|Smoke from the cremation - we often see it passing the wat|
Our entire family attended the cremation at our wat the next morning. Many villagers came. I found the American culture in me offended by the way the family was mostly ignored. The father sat to one side, the mother organized everyone else and wept behind her krama. No one seemed to offer comfort to the family members. Indeed, what comfort could they offer?
I stood to the side with tears streaming down my face in a very American way. Though Chris saw the boy when they opened the coffin, I had been too far away (as we had agreed upon - we did not want the children to see the cremation). Then they put him in the fire and the crowd dispersed, his family alone sat with a few monks and sticks of incense.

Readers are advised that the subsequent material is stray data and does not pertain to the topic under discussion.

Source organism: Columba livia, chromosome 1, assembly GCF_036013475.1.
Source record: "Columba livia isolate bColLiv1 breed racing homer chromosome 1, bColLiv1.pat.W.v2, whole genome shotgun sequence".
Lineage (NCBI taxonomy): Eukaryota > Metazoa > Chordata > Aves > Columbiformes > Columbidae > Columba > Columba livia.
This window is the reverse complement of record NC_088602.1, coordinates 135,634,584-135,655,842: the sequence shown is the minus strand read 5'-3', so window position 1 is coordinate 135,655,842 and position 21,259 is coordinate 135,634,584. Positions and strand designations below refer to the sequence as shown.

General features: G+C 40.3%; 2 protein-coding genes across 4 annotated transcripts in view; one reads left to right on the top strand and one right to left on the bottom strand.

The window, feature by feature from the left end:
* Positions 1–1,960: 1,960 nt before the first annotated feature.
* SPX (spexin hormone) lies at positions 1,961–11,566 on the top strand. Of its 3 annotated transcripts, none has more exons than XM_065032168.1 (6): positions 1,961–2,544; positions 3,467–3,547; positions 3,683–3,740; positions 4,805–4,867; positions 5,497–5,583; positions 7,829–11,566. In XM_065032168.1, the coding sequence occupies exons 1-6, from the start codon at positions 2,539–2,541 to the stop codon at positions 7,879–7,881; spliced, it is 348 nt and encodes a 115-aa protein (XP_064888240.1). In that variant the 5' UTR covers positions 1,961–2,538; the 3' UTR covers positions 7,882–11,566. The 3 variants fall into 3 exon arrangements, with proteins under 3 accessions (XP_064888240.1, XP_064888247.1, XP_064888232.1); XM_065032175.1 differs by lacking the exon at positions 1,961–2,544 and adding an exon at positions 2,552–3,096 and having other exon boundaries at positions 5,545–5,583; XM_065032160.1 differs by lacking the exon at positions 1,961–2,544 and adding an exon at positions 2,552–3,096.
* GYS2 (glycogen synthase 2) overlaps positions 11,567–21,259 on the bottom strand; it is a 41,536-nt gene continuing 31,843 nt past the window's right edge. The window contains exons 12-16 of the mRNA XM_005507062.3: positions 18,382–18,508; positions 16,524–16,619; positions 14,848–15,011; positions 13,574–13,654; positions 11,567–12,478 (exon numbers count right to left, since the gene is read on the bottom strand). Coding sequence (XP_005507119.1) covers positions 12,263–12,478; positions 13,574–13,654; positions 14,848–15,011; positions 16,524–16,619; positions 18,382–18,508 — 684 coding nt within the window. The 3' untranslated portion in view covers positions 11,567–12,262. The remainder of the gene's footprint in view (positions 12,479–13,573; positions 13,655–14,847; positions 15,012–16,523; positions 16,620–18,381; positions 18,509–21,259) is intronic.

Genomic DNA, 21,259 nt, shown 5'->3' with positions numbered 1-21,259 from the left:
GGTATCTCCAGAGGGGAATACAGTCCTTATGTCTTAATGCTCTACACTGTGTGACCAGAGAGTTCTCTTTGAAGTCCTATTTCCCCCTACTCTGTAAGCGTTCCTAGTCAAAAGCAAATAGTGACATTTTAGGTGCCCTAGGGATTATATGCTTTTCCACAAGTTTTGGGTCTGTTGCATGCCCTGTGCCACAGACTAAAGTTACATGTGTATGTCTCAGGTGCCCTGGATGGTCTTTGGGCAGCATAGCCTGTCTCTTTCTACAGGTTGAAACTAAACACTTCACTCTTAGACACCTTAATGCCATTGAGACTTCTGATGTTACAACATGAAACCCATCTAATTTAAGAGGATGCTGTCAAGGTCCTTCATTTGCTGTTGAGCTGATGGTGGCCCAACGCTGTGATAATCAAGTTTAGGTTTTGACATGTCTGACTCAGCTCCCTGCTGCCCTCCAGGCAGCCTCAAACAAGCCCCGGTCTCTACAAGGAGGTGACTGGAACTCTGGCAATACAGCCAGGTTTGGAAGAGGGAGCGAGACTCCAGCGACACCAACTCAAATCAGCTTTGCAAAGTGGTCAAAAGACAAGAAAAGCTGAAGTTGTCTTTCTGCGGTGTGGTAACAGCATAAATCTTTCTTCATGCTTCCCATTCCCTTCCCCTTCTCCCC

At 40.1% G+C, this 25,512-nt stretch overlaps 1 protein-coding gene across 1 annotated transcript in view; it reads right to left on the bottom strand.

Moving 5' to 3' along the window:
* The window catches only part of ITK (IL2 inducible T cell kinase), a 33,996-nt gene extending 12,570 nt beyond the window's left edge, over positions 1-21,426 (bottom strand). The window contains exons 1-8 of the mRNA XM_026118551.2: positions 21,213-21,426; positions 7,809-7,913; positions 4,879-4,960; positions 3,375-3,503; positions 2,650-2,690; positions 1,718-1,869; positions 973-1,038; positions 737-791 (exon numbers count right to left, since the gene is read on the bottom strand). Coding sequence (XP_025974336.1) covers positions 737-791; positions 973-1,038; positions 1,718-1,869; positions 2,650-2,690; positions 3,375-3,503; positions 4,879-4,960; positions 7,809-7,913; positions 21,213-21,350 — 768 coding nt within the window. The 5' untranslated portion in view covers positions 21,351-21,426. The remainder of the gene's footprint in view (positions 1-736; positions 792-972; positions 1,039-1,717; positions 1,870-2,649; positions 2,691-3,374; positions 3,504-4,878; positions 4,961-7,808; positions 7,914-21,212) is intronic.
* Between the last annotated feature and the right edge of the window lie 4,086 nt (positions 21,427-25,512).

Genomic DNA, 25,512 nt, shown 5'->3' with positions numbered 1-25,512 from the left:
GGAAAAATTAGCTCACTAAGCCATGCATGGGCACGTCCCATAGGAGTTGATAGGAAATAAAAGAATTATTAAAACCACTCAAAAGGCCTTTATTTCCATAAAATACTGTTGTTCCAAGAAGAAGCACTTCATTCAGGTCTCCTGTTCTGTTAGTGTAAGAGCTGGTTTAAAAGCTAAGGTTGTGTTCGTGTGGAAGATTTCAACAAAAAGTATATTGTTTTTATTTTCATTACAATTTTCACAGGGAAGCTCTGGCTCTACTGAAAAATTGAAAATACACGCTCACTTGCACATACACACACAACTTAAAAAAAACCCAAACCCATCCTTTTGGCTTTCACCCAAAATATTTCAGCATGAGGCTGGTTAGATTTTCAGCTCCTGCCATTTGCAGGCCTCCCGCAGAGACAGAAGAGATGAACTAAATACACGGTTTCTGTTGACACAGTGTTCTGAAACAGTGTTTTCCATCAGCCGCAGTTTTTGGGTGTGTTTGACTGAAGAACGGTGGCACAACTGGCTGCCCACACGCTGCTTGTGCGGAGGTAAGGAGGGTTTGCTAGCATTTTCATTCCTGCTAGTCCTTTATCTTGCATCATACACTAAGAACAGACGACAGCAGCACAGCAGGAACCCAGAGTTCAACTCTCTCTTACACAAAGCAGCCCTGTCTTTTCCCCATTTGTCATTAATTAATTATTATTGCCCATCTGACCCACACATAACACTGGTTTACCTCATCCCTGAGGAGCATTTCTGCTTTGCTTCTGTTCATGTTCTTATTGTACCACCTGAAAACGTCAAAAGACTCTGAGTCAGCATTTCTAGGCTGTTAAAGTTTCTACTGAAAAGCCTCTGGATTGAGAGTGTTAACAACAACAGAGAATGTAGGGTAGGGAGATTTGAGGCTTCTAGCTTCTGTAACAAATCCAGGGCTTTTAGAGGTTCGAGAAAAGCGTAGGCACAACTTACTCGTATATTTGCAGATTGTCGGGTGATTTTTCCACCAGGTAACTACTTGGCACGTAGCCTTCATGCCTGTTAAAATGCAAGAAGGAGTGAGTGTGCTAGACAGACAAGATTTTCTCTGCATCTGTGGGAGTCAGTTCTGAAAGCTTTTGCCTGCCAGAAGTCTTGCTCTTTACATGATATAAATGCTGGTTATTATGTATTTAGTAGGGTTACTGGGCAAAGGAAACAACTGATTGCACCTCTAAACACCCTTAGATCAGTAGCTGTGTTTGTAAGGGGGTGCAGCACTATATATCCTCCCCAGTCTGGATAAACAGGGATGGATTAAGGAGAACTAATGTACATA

I write this post with a saddened heart, but one that believes God works all things together for good. This incident has opened my eyes to many things in my heart: a prayer that God would perform a miracle and raise the boy to life then a prayer for my presumptuousness, wondering if the death was a blessing because there would be more food in the home then chastising myself knowing I would rather starve than see a one of my children suffer and die as this child had, and finally begging the Lord for mercy on this 12-year-old and hoping he was not yet at the age of accountability all the while wondering why I made such a request to the God who loved this child more than anyone.
What will God do with this situation? I have no idea, but I trust Him. I will be looking for His hand in the days to come!